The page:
Keith Payne, a former Defense Department official and longtime nuclear expert, argues that modernization is badly overdue. But even Payne doesn’t argue for expanding the number of nuclear weapons or launchers, he told NBC News in an interview. He declined to say whether he was advising the Trump team.
Acton called Trump’s tweet unprecedented, not only for its content, but for the notion that a president-elect would make a pronouncement about something so sensitive as nuclear weapons policy over a medium as casual as Twitter.
“Nuclear policy is not made on the hoof,” he said. “Because of the extraordinary implications, it is always the result of serious interagency review and careful deliberations. Allies are consulted, presidential statements pored over, words checked and double checked, crafted and re-crafted.”
But Trump doesn’t appear to do business that way.
“I have no doubt in my mind that Trump’s Twitter feed is monitored extremely closely by foreign governments and that this will cause significant heartache,” Acton said.
It’s unclear what prompted the statement. Earlier Thursday, Russian President Vladimir Putin expressed his desire to strengthen Russia’s nuclear forces, but experts say Putin says such things on a near-weekly basis.
“We need to strengthen the military potential of strategic nuclear forces, especially with missile complexes that can reliably penetrate any existing and prospective missile defense systems,” Putin said.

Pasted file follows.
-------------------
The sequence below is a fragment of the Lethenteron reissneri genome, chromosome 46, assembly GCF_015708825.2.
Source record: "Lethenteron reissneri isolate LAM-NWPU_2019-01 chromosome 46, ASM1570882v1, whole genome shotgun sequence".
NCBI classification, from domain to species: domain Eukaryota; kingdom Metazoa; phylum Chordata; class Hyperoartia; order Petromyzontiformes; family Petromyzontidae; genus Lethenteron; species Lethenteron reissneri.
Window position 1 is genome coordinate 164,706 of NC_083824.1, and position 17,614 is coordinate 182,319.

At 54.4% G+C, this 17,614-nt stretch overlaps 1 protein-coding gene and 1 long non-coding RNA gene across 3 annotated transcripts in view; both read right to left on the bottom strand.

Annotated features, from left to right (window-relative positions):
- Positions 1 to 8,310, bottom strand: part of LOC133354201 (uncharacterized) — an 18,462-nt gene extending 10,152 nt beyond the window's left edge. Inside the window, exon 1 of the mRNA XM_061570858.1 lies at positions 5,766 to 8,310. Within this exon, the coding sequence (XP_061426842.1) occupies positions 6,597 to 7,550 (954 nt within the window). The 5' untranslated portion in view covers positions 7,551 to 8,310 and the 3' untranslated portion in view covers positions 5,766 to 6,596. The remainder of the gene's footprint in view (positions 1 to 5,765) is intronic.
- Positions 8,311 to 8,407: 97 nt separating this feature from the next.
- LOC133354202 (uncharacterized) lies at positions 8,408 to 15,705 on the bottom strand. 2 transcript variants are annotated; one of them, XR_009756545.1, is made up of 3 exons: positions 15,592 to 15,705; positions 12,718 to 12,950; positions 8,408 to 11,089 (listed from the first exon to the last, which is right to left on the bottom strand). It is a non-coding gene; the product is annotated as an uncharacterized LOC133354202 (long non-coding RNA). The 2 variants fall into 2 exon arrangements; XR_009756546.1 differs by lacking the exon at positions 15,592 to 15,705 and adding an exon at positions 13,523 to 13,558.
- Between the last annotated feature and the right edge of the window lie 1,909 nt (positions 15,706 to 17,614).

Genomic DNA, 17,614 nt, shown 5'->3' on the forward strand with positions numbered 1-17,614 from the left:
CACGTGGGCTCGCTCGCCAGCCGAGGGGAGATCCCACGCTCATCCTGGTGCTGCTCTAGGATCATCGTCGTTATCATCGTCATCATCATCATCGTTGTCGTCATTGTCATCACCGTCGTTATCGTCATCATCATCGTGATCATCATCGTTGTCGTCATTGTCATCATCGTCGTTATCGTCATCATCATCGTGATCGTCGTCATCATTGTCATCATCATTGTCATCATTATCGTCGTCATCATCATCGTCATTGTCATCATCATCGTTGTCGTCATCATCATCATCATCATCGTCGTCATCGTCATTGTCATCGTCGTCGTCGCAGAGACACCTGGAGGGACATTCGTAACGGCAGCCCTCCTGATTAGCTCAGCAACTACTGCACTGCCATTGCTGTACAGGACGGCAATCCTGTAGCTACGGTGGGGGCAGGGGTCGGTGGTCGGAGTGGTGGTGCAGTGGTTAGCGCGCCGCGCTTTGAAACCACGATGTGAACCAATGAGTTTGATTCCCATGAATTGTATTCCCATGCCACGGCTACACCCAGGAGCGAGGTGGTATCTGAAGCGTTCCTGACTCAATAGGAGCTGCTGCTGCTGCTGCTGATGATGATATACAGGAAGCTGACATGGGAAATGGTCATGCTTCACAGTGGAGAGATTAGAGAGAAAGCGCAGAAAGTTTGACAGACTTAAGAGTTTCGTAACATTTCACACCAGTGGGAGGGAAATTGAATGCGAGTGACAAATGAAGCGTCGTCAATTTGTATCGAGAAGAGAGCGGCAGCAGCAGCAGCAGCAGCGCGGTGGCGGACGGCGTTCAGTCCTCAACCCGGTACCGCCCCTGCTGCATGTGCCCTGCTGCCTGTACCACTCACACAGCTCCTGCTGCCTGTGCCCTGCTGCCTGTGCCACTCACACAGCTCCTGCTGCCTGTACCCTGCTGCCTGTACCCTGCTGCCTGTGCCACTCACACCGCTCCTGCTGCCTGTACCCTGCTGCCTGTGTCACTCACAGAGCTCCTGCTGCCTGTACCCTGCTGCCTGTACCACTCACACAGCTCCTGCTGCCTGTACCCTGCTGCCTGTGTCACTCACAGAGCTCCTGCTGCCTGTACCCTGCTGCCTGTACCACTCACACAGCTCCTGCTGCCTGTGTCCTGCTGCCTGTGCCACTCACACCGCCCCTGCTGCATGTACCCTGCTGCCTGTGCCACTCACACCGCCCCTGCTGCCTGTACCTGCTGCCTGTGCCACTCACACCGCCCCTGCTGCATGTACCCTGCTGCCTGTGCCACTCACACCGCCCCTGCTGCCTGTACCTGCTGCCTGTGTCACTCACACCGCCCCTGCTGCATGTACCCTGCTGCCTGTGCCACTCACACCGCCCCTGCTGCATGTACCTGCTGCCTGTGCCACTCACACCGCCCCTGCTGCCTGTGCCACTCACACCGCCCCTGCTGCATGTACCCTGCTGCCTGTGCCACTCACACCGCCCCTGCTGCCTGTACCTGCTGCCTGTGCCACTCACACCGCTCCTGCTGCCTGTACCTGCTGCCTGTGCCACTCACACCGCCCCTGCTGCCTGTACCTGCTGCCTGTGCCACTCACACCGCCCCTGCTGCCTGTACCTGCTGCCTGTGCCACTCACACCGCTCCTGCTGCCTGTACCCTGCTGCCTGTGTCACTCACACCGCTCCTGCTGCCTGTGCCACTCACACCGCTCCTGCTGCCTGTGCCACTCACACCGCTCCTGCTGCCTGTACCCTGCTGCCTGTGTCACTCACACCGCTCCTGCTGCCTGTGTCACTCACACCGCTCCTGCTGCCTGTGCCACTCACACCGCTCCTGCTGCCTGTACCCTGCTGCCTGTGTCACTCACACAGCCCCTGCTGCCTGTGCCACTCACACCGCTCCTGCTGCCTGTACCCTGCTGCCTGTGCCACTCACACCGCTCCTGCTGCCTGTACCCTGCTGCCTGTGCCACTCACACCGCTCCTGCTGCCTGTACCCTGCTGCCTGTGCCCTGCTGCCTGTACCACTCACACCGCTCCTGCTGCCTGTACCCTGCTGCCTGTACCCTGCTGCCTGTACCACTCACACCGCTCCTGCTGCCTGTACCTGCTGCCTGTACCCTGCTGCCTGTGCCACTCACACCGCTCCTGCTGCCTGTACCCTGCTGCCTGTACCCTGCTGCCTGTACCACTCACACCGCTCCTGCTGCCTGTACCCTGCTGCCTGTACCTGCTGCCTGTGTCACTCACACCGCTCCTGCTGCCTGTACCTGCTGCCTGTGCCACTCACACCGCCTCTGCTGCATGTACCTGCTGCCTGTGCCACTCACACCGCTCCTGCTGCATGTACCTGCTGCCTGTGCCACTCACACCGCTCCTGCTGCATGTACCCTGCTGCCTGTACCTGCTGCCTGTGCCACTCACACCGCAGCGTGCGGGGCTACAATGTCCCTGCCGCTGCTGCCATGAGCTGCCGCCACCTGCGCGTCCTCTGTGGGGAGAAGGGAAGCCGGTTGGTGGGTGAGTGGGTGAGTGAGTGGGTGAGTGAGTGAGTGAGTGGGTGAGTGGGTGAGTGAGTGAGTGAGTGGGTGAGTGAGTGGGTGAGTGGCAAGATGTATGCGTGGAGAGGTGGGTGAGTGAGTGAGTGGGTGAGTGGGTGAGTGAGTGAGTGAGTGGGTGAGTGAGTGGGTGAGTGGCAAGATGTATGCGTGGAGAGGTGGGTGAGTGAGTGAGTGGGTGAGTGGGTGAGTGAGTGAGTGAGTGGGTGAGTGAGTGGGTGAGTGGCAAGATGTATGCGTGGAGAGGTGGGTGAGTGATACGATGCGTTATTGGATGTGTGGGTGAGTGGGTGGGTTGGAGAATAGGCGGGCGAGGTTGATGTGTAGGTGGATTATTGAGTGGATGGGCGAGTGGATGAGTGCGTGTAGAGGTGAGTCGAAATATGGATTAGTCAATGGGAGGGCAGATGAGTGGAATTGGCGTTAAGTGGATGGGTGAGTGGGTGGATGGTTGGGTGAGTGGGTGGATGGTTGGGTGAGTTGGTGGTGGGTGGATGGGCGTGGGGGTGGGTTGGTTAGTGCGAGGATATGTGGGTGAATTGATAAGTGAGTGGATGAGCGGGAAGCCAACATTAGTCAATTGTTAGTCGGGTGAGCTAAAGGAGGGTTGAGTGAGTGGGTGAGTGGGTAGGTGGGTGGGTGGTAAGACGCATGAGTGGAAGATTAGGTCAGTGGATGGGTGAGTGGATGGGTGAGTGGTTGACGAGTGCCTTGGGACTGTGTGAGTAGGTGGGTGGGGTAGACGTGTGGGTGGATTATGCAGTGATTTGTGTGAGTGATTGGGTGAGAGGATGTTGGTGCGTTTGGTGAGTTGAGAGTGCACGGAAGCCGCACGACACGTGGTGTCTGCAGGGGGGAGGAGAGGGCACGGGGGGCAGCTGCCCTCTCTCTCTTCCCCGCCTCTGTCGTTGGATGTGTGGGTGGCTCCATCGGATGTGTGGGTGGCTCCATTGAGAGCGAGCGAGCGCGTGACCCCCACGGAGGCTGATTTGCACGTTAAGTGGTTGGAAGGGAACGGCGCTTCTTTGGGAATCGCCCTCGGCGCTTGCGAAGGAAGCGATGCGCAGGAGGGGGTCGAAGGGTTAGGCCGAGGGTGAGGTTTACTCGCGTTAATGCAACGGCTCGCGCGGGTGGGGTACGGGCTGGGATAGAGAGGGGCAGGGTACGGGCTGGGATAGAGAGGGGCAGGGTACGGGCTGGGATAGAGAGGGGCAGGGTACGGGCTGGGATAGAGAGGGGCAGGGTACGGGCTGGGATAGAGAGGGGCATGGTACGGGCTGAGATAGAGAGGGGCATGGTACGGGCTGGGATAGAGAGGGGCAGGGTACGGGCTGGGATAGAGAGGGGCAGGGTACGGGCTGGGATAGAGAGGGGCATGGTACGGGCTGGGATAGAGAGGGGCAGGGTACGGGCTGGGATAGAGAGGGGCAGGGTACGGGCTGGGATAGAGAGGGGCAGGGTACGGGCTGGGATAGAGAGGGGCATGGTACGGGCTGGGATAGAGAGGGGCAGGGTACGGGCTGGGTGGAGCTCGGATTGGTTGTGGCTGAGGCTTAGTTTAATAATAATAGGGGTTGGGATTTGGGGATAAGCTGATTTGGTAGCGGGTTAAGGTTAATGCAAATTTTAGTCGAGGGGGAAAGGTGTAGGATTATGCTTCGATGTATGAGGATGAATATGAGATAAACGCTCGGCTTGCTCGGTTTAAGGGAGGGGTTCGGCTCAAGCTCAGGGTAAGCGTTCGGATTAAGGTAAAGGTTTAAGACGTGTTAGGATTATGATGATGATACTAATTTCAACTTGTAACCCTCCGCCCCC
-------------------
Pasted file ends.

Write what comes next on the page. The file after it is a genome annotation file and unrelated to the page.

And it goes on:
Matthew Bunn, a nuclear expert at Harvard University’s John F. Kennedy School of Government, said that the Russians “see U.S. modernization plus missile defense plus conventional precision weapons as a serious threat to their nuclear deterrent … they have been doing nuclear saber rattling that has been unprecedented.”
However, Bunn said, that doesn’t mean the U.S. needs more nukes.
“I just think we need a broader conversation about exactly what we need for deterrence,” he said.
Trump Confused About Nukes?
Trump’s comments during the campaign raised questions about the depth of his understanding of U.S. nuclear capabilities — and of nuclear weapons in general.
In a debate, Trump agreed with moderator Lester Holt of NBC News that nuclear weapons are of paramount importance to the U.S. — but then called for more nations to join the nuclear club. He ruled out a “first strike,” but he also revealed a willingness to use nukes and a misunderstanding of the high-stakes balancing act the nuclear superpowers have pursued for decades.
“I think that once the nuclear alternative happens, it’s over,” Trump said, referring to the use of nuclear weapons. “At the same time, we have to be prepared. I can’t take anything off the table. Because you look at some of these countries, you look at North Korea, we’re doing nothing there.”
Trump also seemed confused about the terminology. He responded to a question from Holt about “first use” with a statement about a “first strike.”
“I would like everybody to end it, just get rid of it,” he said of nuclear weapons. “But I would certainly not do first strike.”
“First strike” refers to a nuclear power initiating nuclear combat and landing the first blow against a nuclear rival, while “first use” is an unofficial U.S. prohibition on the use of nuclear weapons against enemies who don’t have nuclear capability.
During the Republican primaries in December 2015, Trump appeared not to know what the nuclear triad was, dodging a question about it from conservative commentator Hugh Hewitt.
Trump also provoked unease during the campaign when he suggested that non-nuclear powers such as Japan, South Korea and Saudi Arabia could be allowed to develop nuclear weapons, contradicting decades of bipartisan U.S. policy consensus.